Internet Marketing

A Dozen Top YouTube Marketing Strategies

A Dozen Top YouTube Marketing Strategies 6 Comments

This post was written by a guest author, if you are interested in contributing on Opportunities Planet visit the write for us page!

Article marketing is so passe’…

 …Okay maybe that’s not entirely true, but the fact is that today’s consumer is a lot more interested and (more importantly) compelled to purchase by a video than by an article. The reason should be obvious: articles employ words on a page while videos employ moving images and sound.

The top online marketers know this, which is why YouTube marketing has become one of the preeminent marketing strategies of today. Read on to discover 12 handy tips for maximizing your YouTube marketing effectiveness:

1. Name Your Channel Well: Your YouTube channel is like your brand on that site; in fact if you already have a brand name, it should be the name of your channel. If you don’t have a brand name yet, now is the time to think of one that’s short, catchy and easy-to-spell.

2. Add Keywords To Your Title: Your title appears above the browser bar and while YouTube uses your channel name as your title by default, you can actually use a longer title than your channel name. Therefore, this gives you the opportunity to include some of your top keywords and improve your YouTube channel’s SEO. Consider your title as a combination of your channel name plus a brief description of what it’s about.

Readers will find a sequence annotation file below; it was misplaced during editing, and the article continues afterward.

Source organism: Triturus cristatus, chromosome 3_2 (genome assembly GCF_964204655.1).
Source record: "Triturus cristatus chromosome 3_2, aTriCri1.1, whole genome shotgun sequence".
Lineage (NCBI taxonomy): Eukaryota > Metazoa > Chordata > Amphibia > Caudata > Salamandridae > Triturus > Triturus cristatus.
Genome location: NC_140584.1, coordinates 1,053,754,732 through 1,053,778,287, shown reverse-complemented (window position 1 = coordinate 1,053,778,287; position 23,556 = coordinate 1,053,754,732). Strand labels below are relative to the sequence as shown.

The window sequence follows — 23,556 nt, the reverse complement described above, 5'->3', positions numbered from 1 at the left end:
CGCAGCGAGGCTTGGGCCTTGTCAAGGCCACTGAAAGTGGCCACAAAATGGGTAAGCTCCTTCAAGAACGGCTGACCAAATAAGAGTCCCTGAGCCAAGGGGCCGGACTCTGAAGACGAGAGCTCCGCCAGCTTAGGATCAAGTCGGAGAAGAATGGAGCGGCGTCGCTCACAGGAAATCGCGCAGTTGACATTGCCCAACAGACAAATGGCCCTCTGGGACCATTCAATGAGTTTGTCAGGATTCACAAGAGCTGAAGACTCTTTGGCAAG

3. Use Tags Smartly: The common instinct may be to use your top keywords as your tags, but if there’s heavy competition for those keywords, then they’re not going to do you much marketing good. Rather it’s better to use your best keywords for which there is not such heavy competition. This increases the likelihood that when someone types in a search that includes your tags, they’ll be directed to your channel, with your videos appearing closer to the top of the search results rather than pulling up an endless assortment of relevant videos in which yours can be found somewhere, after lots of scrolling and clicking, probably, on page 2, 3, 4 or higher. (People don’t often click past page 1 of search results, even on YouTube.)

Low competition keywords, by the way, can be found using Google’s AdWords keyword tool, as well as most other keyword selection tools available these days. Another useful tagging trick: use your competition’s keywords so that your video will show up in the Related Videos section whenever their videos are viewed.

4. Optimize Annotations: Your annotation is your brief description of your video. Don’t do without one, as it’s another SEO opportunity, not to mention that it provides value to the would-be viewer who wants to know what to expect or what they’re looking at. More importantly, optimize your annotations by including in them a specific call to action. Most likely it will be a link to your YouTube channel page or to the subscribe page for your channel. At the very least, include a link to another YouTube video produced by you. Take note, however, that these are all internal links within YouTube. That’s because YouTube won’t let you use the annotation field to place an external link (that is, to another website, not even yours).